The rector of the Andres Bello Catholic University in Venezuela, Father Luis Ugalde, said last week, “the greatest preacher in this secular State is its president.” The rector criticized Hugo Chavez for misusing Christianity and the figure of Jesus Christ in an effort to “legitimize himself.”
In an interview with the Spanish daily “ABC,” Father Ugalde explained that Chavez “always poses everything in terms of good guys and bad guys, either you are with me or you are with Bush. He uses Christianity (along with Socialism) to promote such human values, as solidarity, compassion, justice, and to legitimize himself by way of the beliefs of a people rooted in their Catholic faith.”
Referring to the “21st century Socialism” which Chavez frequently references, the Spanish Jesuit priest emphasized, “We are in a new stage, and we need new words, like Socialism or Christianity. But what he is seeking is to make the process irreversible: control of the military, politics, law enforcement and the media…and allow private enterprises to exist as long as they keep quiet.”
“Chavez thinks that production for profit, and not for service, is exploitative capitalism; he thinks that the vaccine against selfishness in production is Socialism. But, at this point, he should already know that everybody works for profit, and that in the area of values there is no vaccine,” he said.
Father Ugalde also addressed the issue of education in Venezuela, noting that the government’s real intention seems to be the adopting of a “Cuban-style education, in which the State alone has the role of educating.”
“That does not mean that all of members of the government are in agreement, because they have their children in private schools, and many send their kids to religious schools. Because, as soon as they begin to analyze the matter, they realize that the Cuban model—although they adhere to it sentimentally—does not bear much fruit,” he added.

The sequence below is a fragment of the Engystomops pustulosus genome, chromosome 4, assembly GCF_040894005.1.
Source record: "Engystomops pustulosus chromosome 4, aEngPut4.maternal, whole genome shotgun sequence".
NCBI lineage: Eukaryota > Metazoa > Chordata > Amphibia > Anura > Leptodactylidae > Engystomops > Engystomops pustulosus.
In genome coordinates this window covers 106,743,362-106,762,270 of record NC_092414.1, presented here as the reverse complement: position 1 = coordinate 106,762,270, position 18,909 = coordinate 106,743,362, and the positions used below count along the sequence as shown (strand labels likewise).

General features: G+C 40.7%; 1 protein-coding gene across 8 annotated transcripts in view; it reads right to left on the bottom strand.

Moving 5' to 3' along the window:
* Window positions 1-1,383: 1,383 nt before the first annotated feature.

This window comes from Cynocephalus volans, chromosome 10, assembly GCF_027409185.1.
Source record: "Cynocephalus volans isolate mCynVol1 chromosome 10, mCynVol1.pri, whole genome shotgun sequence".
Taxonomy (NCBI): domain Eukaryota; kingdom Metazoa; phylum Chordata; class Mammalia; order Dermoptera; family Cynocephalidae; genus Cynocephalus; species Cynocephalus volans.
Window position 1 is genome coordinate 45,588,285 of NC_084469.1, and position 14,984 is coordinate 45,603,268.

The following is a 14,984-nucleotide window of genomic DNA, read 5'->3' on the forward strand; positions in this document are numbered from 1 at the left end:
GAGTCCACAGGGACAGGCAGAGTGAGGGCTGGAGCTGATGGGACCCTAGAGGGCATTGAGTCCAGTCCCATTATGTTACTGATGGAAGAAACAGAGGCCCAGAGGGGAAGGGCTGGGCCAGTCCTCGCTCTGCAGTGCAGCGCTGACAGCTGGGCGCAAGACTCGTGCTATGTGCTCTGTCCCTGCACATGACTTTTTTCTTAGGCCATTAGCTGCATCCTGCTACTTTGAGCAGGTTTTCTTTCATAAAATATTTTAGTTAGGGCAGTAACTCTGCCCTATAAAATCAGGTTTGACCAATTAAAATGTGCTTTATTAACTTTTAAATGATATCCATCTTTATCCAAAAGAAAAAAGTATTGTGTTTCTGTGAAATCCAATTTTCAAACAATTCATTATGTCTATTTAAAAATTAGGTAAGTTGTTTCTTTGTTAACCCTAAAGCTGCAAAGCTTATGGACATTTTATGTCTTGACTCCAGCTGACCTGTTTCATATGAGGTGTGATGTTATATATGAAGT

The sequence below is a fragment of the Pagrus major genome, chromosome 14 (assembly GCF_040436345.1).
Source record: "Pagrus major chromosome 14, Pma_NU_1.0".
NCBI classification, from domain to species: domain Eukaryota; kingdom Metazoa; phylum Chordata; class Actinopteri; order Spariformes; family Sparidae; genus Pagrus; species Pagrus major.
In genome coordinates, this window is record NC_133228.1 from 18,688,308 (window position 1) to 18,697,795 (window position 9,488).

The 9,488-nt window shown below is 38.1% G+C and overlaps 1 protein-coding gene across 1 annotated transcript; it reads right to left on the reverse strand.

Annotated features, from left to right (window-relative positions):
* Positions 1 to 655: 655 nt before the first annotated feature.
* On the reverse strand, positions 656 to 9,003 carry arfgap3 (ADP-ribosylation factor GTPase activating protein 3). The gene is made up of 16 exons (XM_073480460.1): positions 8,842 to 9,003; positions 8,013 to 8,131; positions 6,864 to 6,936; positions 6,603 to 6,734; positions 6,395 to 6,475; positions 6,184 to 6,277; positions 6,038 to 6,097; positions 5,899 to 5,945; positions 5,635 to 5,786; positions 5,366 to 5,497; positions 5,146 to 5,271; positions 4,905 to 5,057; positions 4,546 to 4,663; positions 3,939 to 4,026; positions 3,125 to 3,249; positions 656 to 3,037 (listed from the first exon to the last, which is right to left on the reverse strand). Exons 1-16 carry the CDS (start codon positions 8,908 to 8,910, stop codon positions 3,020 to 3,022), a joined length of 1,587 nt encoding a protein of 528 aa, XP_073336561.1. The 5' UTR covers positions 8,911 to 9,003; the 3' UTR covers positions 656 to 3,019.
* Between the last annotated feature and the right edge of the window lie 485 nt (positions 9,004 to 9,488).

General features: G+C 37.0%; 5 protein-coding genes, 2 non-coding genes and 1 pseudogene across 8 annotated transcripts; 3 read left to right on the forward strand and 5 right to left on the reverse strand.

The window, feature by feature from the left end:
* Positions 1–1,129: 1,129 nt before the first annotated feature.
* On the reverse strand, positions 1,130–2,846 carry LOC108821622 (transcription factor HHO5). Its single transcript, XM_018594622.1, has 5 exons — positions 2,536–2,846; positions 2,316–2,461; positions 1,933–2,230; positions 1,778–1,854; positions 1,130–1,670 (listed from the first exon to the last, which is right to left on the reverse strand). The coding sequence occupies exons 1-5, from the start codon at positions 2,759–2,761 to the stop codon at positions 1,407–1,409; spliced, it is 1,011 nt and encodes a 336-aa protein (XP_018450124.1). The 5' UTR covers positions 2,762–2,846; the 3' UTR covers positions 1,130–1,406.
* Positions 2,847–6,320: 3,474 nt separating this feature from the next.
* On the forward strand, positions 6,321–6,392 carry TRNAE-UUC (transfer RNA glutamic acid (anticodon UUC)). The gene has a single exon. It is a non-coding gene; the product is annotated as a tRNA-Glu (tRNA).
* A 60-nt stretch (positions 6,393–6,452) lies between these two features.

Father Ugalde also denounced Chavez for his “furious reaction” to an education law passed by the National Assembly which was “quite reasonable, and which did not discuss the role of the State but rather the idea of providing formation for teachers for ‘indoctrination.’”
“Education,” he continued, “has not improved over the last eight years.” State-run schools have been a failure, and thus passing a law that requires everyone to send their children to a bad, state-run school is not attractive even for those who are most poor.”
“Today nobody is willing to give their life here” to follow in the footsteps of Cuba, Father Ugalde stressed. “People point to the Revolution because there is much money there. That is the tragedy of the Government, besieged by inefficiency and by corruption,” he said. State-run schools are more for the creation of a “militant working class in 21st century Socialism” than for providing authentic education.